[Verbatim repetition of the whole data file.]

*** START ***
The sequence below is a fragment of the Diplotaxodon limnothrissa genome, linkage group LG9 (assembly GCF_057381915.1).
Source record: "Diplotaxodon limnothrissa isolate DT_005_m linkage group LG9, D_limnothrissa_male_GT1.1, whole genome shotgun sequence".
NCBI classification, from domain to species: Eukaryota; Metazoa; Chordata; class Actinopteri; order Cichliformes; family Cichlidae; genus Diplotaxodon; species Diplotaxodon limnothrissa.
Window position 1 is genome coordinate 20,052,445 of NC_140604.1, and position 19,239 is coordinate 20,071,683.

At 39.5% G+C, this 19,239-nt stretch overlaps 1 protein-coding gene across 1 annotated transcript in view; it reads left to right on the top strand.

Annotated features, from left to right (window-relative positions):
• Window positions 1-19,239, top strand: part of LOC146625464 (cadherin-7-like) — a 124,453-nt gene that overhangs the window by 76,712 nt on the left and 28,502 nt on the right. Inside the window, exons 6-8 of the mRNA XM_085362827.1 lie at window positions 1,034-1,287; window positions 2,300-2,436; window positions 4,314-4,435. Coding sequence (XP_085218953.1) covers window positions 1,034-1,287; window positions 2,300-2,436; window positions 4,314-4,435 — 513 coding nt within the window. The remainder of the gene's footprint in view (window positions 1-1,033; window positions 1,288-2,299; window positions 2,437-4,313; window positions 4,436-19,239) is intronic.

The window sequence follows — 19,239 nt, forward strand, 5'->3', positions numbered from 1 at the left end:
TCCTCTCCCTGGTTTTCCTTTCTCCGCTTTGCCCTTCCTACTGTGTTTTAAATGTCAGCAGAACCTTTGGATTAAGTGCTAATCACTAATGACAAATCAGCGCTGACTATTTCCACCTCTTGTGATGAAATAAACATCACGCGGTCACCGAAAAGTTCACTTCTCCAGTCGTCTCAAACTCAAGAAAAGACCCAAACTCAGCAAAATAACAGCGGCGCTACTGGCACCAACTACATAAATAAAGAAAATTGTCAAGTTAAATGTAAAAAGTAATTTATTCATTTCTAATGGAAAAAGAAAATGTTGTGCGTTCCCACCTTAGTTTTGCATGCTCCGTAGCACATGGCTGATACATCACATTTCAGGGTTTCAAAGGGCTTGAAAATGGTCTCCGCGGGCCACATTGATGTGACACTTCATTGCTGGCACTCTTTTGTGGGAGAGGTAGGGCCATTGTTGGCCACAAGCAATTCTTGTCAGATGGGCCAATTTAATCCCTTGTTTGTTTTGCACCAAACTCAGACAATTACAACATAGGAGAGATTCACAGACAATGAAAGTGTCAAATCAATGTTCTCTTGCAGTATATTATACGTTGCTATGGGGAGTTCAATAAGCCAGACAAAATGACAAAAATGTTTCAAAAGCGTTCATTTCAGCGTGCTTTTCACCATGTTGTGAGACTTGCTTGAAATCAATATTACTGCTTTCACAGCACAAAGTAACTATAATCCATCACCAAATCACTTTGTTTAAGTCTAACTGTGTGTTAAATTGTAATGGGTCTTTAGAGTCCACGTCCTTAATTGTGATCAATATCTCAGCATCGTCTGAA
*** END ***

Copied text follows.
The sequence below is a fragment of the Diplotaxodon limnothrissa genome, linkage group LG9 (assembly GCF_057381915.1).
Source record: "Diplotaxodon limnothrissa isolate DT_005_m linkage group LG9, D_limnothrissa_male_GT1.1, whole genome shotgun sequence".
NCBI classification, from domain to species: Eukaryota; Metazoa; Chordata; class Actinopteri; order Cichliformes; family Cichlidae; genus Diplotaxodon; species Diplotaxodon limnothrissa.
Window position 1 is genome coordinate 20,052,445 of NC_140604.1, and position 19,239 is coordinate 20,071,683.

At 39.5% G+C, this 19,239-nt stretch overlaps 1 protein-coding gene across 1 annotated transcript in view; it reads left to right on the top strand.

Annotated features, from left to right (window-relative positions):
• Window positions 1-19,239, top strand: part of LOC146625464 (cadherin-7-like) — a 124,453-nt gene that overhangs the window by 76,712 nt on the left and 28,502 nt on the right. Inside the window, exons 6-8 of the mRNA XM_085362827.1 lie at window positions 1,034-1,287; window positions 2,300-2,436; window positions 4,314-4,435. Coding sequence (XP_085218953.1) covers window positions 1,034-1,287; window positions 2,300-2,436; window positions 4,314-4,435 — 513 coding nt within the window. The remainder of the gene's footprint in view (window positions 1-1,033; window positions 1,288-2,299; window positions 2,437-4,313; window positions 4,436-19,239) is intronic.

The window sequence follows — 19,239 nt, forward strand, 5'->3', positions numbered from 1 at the left end:
TCCTCTCCCTGGTTTTCCTTTCTCCGCTTTGCCCTTCCTACTGTGTTTTAAATGTCAGCAGAACCTTTGGATTAAGTGCTAATCACTAATGACAAATCAGCGCTGACTATTTCCACCTCTTGTGATGAAATAAACATCACGCGGTCACCGAAAAGTTCACTTCTCCAGTCGTCTCAAACTCAAGAAAAGACCCAAACTCAGCAAAATAACAGCGGCGCTACTGGCACCAACTACATAAATAAAGAAAATTGTCAAGTTAAATGTAAAAAGTAATTTATTCATTTCTAATGGAAAAAGAAAATGTTGTGCGTTCCCACCTTAGTTTTGCATGCTCCGTAGCACATGGCTGATACATCACATTTCAGGGTTTCAAAGGGCTTGAAAATGGTCTCCGCGGGCCACATTGATGTGACACTTCATTGCTGGCACTCTTTTGTGGGAGAGGTAGGGCCATTGTTGGCCACAAGCAATTCTTGTCAGATGGGCCAATTTAATCCCTTGTTTGTTTTGCACCAAACTCAGACAATTACAACATAGGAGAGATTCACAGACAATGAAAGTGTCAAATCAATGTTCTCTTGCAGTATATTATACGTTGCTATGGGGAGTTCAATAAGCCAGACAAAATGACAAAAATGTTTCAAAAGCGTTCATTTCAGCGTGCTTTTCACCATGTTGTGAGACTTGCTTGAAATCAATATTACTGCTTTCACAGCACAAAGTAACTATAATCCATCACCAAATCACTTTGTTTAAGTCTAACTGTGTGTTAAATTGTAATGGGTCTTTAGAGTCCACGTCCTTAATTGTGATCAATATCTCAGCATCGTCTGAA